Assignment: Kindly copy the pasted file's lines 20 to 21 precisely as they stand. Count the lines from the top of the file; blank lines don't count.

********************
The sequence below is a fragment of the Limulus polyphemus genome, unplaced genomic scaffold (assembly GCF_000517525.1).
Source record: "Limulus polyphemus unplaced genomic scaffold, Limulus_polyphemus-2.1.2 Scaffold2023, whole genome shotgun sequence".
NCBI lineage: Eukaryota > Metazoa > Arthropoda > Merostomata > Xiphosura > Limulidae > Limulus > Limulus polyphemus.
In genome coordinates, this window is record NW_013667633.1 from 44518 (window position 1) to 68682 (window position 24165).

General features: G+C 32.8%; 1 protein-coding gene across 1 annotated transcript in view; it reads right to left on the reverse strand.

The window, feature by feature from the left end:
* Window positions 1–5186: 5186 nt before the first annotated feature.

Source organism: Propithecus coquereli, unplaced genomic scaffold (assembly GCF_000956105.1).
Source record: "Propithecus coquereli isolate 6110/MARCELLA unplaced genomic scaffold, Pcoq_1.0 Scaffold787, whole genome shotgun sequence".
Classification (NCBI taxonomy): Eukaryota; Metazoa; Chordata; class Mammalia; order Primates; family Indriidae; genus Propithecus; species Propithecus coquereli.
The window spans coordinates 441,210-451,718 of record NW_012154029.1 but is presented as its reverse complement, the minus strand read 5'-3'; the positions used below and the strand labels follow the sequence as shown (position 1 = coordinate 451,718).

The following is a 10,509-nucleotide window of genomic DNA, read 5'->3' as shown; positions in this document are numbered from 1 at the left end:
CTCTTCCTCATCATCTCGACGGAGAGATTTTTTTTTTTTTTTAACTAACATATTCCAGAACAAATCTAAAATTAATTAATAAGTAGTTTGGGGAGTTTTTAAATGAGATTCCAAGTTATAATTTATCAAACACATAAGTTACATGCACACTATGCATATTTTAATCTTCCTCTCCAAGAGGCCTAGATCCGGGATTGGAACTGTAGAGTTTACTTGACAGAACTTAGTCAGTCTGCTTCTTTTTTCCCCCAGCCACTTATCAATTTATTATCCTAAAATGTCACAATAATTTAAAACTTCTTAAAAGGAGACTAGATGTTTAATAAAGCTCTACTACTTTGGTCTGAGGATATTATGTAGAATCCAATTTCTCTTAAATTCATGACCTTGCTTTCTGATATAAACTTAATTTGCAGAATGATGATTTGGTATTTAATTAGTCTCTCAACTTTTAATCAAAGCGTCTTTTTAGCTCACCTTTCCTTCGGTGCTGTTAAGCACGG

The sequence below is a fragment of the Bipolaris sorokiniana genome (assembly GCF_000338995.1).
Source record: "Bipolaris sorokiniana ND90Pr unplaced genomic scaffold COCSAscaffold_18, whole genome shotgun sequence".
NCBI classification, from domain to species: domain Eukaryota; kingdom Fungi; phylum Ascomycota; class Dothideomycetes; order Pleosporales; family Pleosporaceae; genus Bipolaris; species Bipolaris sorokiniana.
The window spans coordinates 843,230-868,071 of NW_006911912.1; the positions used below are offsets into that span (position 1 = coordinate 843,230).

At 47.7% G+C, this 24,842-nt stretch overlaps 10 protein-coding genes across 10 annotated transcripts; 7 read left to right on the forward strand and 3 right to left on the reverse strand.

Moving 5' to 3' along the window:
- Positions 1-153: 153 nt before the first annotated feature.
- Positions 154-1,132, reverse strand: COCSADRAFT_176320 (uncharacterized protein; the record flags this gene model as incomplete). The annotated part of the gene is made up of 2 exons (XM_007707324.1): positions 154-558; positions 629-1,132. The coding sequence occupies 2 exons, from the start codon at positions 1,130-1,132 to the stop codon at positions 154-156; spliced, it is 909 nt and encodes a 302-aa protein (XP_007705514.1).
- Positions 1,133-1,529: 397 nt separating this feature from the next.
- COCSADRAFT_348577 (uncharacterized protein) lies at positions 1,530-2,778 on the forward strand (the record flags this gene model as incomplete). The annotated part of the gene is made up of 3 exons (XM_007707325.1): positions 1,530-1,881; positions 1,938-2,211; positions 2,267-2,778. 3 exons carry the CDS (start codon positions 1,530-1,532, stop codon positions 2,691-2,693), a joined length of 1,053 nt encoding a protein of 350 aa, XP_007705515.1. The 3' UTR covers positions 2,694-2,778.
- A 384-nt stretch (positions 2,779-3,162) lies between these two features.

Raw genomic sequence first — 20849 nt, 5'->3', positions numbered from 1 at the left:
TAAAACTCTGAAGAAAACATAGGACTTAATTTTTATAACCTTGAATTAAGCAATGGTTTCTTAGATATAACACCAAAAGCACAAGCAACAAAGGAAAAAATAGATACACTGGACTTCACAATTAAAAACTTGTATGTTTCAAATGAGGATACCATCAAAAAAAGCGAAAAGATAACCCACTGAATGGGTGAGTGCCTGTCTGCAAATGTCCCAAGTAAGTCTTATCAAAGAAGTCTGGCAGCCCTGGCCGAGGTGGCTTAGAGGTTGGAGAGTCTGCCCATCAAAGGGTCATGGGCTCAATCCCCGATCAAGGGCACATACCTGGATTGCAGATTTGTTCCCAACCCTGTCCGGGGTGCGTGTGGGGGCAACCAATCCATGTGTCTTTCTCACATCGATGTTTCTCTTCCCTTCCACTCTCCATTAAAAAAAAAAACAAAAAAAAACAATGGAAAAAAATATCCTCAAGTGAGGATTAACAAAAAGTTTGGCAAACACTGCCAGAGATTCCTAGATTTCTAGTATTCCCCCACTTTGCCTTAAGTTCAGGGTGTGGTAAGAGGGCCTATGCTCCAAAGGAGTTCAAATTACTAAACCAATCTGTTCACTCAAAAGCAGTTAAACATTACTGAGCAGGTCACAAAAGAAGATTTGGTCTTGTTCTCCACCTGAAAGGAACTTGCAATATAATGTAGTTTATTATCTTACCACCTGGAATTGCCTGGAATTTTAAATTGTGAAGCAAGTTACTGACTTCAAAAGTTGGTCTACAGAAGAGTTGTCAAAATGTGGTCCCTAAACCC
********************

- Positions 1-153: 153 nt before the first annotated feature.
- Positions 154-1,132, reverse strand: COCSADRAFT_176320 (uncharacterized protein; the record flags this gene model as incomplete). The annotated part of the gene is made up of 2 exons (XM_007707324.1): positions 154-558; positions 629-1,132. The coding sequence occupies 2 exons, from the start codon at positions 1,130-1,132 to the stop codon at positions 154-156; spliced, it is 909 nt and encodes a 302-aa protein (XP_007705514.1).